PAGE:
Lastly, we can take all of these branches and folds that encompass all possible timelines and all possible universes and draw it as a single point in the 10th dimension. This one point is the relative and absolute “everything”.

But what now? It is impossible to reach past the point of “everything possible”. This means that we cannot jump up another dimension as no other 10D point exists to be connected to. Ergo, the highest possible dimension is 10D and this is the basis of string theory. The 10th dimension is where the so-called superstring vibrates to form the subatomic particles that are building blocks of every matter in our universe.

As mind-boggling a journey it was, if you were able to follow through from the start, we have travelled from a single point that occupies no space to another point that encompasses all things possible in our universe in all possible timelines. We have zoomed out to the point that there is no longer a box to “think outside of”.

Can one ever reach that point where one knows everything that was, is and will be? To know every piece of knowledge that is the absolute yet relative truth? Although we cannot physically jump through dimensions, our minds can keep rising up to raise our level of understanding and enlightenment higher and higher. As we only live in the 3rd dimension, we have no less than 7 more dimensions to explore and understand. Only when we have reached the 10th dimension can we say that everything possible has been discovered.

Until then, anything is possible.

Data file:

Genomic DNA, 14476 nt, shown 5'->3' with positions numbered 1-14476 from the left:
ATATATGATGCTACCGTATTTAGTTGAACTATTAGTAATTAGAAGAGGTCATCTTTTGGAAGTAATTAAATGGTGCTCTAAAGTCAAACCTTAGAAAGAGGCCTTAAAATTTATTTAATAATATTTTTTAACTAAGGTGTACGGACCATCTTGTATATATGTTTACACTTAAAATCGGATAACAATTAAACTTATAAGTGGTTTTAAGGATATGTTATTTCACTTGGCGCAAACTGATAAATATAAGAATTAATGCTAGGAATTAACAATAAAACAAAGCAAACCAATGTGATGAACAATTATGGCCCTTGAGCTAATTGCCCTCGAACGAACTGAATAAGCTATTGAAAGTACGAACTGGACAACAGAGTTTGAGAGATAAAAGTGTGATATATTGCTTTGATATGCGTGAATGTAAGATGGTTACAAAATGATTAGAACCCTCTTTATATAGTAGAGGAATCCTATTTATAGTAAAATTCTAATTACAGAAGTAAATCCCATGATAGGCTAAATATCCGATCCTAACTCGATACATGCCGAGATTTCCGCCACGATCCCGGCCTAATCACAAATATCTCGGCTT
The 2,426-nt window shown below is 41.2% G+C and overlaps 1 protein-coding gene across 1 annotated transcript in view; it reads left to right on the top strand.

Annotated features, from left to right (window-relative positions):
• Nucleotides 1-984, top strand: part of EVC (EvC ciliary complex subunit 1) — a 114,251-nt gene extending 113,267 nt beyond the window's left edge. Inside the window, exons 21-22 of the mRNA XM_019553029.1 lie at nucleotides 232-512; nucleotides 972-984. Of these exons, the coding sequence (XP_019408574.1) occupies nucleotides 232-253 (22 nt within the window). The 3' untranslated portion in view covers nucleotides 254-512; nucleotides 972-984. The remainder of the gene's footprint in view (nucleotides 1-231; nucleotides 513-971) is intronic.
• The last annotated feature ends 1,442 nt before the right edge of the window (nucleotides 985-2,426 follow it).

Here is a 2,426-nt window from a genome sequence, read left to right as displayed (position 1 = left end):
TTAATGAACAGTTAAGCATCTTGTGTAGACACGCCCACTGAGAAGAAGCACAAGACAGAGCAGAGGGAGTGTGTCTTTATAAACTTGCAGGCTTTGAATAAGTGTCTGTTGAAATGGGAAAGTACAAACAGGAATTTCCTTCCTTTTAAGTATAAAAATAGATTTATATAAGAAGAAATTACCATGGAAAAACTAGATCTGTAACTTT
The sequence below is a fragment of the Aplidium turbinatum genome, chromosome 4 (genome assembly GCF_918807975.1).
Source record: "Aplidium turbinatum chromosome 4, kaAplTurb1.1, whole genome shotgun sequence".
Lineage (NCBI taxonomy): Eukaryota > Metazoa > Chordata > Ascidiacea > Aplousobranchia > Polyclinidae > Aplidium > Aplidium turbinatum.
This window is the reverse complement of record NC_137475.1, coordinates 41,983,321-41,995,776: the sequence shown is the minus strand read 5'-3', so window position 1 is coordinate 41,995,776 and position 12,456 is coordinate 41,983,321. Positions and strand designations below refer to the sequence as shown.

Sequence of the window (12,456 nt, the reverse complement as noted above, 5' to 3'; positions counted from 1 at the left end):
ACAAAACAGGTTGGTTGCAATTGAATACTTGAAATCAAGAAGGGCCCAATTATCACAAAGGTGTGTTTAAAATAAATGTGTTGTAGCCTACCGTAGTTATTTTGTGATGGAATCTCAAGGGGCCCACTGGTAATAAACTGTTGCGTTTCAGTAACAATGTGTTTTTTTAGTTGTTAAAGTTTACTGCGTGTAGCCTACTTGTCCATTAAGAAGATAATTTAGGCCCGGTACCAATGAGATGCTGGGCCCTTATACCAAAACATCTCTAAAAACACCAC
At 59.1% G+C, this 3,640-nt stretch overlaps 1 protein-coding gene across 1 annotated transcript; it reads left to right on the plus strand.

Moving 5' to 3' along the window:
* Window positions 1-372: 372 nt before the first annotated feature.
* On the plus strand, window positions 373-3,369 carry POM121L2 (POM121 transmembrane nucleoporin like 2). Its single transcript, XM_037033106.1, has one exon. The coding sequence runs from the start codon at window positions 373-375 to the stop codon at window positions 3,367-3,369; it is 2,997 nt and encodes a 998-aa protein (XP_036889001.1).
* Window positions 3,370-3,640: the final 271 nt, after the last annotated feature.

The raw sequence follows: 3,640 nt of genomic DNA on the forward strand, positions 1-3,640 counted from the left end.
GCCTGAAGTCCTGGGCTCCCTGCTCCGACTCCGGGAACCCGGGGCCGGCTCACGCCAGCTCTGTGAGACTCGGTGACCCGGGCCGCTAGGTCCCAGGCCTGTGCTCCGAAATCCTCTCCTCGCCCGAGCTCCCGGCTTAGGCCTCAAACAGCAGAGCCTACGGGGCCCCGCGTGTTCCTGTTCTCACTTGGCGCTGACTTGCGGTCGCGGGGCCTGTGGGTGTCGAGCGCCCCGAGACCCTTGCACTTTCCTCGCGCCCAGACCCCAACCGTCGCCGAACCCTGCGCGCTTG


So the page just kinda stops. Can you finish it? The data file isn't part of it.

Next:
(This post is part of a series exploring the concepts of dimensions. Read all of them here:


Posted in Science & Nature

Murphy’s Law

In 1947, an aerospace engineer named Edward A. Murphy Jr was involved in high-speed rocket sled experiments led by the US Air Force. The aim of the experiment was to research the effect of sudden deceleration on the human body so to improve the safety of jet fighter pilots. To study this, a flight surgeon named Dr John Stapp devised a “sled” attached to a rocket that could be used on a long track. The rocket would propel the sled to a massive speed and brakes would induce as sudden deceleration. However, they found that the machines that were used to measure the G-force (force of deceleration relative to the force of gravity) were unreliable. Murphy proposed that they use electronic strain gauges attached to the harness of the test subject to measure the G-force, something he learned while working with centrifuges.

The idea was great but there was one problem: the gear kept failing, showing no reading whatsoever. Murphy soon found that the sensors were attached correctly but were wired backwards. This simple mistake frustrated Murphy, who blamed the incompetency of his assistant, stating that “if that guy has any way of making a mistake, he will.” This became the famous Murphy’s law, now simplified to “Anything that can go wrong will go wrong”.

Murphy’s law actually played a fundamental role in defensive design, where the worst-case scenario is always assumed and prepared for. Thanks to this system, the rocket sled experiment was successful and in 1954 Dr Stapp became the fastest man in the world – travelling at a speed of 1011km per hour and decelerating at a force of 46G (it was hypothesised that a human being could not survive past 18G). Not only did he survive (albeit with broken limbs, ribs, hernias, detached retina and temporary blindness), Dr Stapp went to build bigger rockets to further test the limits of the human body.

Interestingly, there’s another side to the Murphy’s law involving psychology. People suffer from a fallacy called appeal to probability, where they believe that because there is a possibility of something can happen, it will happen. The brain is surprisingly inefficient in dealing with probabilities and has a tendency to ignore that there is a relatively miniscule possibility and instead focuses on the absolute fact that there “is” a probability. This is the best explanation for why people are compelled to buy lottery tickets and why every student believes they will grow up to be rich and successful.